As the NHL begins filtering in player and puck tracking technology as soon as next season, one of the player association’s primary concerns is making sure it fits comfortably on players.
So far, so good, according to the league’s guinea pigs: the Golden Knights.
“I didn’t really notice,” defenseman Shea Theodore said. “I didn’t really feel much.”
The league tested new tech during the Knights games against the New York Rangers and San Jose Sharks on Jan. 8 and Jan. 10 at T-Mobile Arena by adding sensors to the players’ shoulder pads. The league wants to use player tracking data to enhance broadcasts, create virtual/augmented reality experiences and create new opportunities for sports betting.
The sensors are there to pick up things such as how fast a player is skating or how much time he spends in the offensive or defensive zones. They also were used in specialty pucks during the two games to learn how fast a player’s shot was, among other things.
“I didn’t notice anything other than the pucks,” defenseman Deryk Engelland said. “The pucks were maybe a little bouncy it seemed like in those two games, but other than that, it wasn’t really noticeable.”
Forward Alex Tuch, who also said he didn’t notice the sensors, added that he hopes the league uses the new tech to grow the game and get fans interested. But he said he wasn’t sure how useful it would be for players.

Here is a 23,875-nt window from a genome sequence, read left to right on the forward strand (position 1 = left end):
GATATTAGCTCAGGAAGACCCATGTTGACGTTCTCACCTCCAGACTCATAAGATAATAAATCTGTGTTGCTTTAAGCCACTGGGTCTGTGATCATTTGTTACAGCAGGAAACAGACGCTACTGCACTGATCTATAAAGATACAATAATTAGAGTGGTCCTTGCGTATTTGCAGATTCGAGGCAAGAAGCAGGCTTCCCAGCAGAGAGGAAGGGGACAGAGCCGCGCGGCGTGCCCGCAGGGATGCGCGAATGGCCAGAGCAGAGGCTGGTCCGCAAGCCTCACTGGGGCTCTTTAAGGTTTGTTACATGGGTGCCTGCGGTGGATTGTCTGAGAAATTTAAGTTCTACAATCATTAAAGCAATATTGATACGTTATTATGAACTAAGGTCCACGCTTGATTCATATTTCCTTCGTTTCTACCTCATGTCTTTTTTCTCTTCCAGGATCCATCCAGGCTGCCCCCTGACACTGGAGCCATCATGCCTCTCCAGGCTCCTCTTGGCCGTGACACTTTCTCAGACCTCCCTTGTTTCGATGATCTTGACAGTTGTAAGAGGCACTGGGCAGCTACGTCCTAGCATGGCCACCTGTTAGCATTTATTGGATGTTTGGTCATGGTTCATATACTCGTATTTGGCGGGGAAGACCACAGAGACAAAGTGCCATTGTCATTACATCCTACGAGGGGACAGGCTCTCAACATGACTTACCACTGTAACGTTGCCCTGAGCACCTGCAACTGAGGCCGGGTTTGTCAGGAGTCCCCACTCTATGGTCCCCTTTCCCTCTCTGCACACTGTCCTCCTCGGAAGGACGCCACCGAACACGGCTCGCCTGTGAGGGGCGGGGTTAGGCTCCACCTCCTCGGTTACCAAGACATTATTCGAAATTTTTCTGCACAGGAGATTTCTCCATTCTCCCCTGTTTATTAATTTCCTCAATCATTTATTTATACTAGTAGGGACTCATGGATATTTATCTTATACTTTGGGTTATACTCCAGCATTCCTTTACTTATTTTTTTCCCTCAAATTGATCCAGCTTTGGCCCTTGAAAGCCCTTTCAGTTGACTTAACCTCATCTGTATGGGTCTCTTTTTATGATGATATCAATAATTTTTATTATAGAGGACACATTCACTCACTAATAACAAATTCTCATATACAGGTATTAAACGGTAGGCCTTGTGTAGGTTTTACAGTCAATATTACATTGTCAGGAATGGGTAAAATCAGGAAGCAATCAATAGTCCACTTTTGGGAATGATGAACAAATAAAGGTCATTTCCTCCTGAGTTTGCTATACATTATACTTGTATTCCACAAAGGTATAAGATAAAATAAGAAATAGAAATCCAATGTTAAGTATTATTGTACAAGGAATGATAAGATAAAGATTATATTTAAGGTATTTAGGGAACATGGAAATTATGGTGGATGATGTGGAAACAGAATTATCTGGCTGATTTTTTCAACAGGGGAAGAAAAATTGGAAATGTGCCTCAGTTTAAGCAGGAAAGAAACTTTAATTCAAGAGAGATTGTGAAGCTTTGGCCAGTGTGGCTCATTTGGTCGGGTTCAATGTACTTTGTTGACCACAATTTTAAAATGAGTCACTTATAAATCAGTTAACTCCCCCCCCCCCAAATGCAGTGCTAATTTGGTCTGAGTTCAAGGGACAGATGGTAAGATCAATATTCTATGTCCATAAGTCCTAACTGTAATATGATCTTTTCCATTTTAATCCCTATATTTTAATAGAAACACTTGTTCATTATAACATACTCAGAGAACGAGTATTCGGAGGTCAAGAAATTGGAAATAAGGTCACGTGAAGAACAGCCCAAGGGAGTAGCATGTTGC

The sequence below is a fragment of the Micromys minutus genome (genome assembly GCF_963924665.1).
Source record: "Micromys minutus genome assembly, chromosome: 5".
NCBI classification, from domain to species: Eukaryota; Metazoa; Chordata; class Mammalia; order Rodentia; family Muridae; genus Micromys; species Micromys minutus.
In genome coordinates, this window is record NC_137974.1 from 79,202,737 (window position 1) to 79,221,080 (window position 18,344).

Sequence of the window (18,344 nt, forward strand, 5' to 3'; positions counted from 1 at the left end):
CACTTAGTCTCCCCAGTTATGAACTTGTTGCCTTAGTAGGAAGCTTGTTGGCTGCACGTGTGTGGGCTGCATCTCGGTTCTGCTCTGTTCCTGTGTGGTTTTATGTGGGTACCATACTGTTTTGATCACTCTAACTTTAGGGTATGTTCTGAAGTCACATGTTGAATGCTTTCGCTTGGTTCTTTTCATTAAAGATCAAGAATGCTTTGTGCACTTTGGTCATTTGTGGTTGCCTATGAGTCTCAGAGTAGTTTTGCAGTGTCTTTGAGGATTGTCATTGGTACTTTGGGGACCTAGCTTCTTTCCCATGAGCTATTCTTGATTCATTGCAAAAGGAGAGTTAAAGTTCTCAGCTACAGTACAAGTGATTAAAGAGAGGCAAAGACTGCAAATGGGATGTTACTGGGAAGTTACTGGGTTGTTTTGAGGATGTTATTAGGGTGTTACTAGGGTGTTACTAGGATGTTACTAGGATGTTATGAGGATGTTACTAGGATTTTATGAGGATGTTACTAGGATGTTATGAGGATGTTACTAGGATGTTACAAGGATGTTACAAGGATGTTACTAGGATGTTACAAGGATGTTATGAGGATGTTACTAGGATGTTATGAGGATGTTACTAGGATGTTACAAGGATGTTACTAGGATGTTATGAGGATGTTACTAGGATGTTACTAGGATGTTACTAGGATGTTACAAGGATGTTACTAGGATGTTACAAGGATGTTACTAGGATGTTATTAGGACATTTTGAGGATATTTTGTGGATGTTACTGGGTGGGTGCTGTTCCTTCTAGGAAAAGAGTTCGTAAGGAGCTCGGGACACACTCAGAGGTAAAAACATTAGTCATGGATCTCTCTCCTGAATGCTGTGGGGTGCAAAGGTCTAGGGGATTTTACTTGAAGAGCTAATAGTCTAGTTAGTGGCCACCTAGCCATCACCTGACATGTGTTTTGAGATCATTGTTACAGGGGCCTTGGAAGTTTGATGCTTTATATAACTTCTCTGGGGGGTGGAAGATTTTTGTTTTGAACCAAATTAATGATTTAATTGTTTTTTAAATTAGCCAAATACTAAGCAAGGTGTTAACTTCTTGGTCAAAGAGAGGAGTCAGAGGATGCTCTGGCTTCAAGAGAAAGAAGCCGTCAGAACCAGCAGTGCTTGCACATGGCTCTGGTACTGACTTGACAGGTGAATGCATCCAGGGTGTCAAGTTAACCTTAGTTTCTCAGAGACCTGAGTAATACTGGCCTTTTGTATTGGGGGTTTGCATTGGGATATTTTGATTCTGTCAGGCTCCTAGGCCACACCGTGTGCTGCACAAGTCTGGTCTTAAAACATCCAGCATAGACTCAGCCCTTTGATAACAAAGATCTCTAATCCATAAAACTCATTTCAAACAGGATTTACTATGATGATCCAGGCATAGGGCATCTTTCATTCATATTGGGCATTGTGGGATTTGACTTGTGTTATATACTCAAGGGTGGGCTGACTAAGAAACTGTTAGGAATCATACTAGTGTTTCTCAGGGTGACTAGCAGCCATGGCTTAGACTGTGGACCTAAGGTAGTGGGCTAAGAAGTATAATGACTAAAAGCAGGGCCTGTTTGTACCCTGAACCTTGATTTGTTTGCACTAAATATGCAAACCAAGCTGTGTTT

He pointed out that there are times he might need to skate 17 mph to get around a defenseman, but other times 14 mph might do.
“I think it’ll be good for the game, but it’s not like we’re going to sit there and analyze each shift,” Tuch said. “There’s going to be good things and things you really don’t care about.”
Engelland agreed, saying that while the stats the sensors generate could be fun, they’re also useless without context.
“It’s not a big deal to me,” he said. “At the end of the day, it comes down to your play on the ice, not how fast you’re skating or how hard you pass a puck. If you’re reliable out there and doing your job, that’s all that matters.”
The NHL is rolling out more new tech after the All-Star break, as the league is giving coaches iPads with access to real-time stats on the bench. Each iPad will come with SAP/NHL Coaching Insights App, an app developed by the NHL, SAP and Apple that tracks 60 individual and team statistics during games.
“It’s supposed to be good information, but I haven’t paid attention to it. But we will in the near future,” Knights coach Gerard Gallant said.
Ducks fly again
The Anaheim Ducks won for the first time in 2019 on Thursday by beating the Minnesota Wild 3-1.
The Ducks snapped a 12-game losing streak (0-8-4) — the longest in team history — that started with a 3-1 defeat to the New York Rangers on Dec. 18. They then won their second straight with a 3-2 victory Saturday at the New Jersey Devils to improve to 21-19-9.
The longest losing streak in Knights’ history is three games.
NHL’s new tech
Three applications of puck/player tracking tech:
1. Make broadcasts better
The NHL wants to provide the data it gets from tracking players to broadcasters in real time in the hopes it will create a more engaging and informative experience for viewers.
2. Virtual reality experiences
Once the league has advanced data on a wide variety of skaters, they can design experiences that make fans feel like they’re playing on an NHL ice sheet.
The league has a sports betting partnership with MGM Resorts International, and the data could be used to create a multitude of prop bets that give fans another reason to tune into games.
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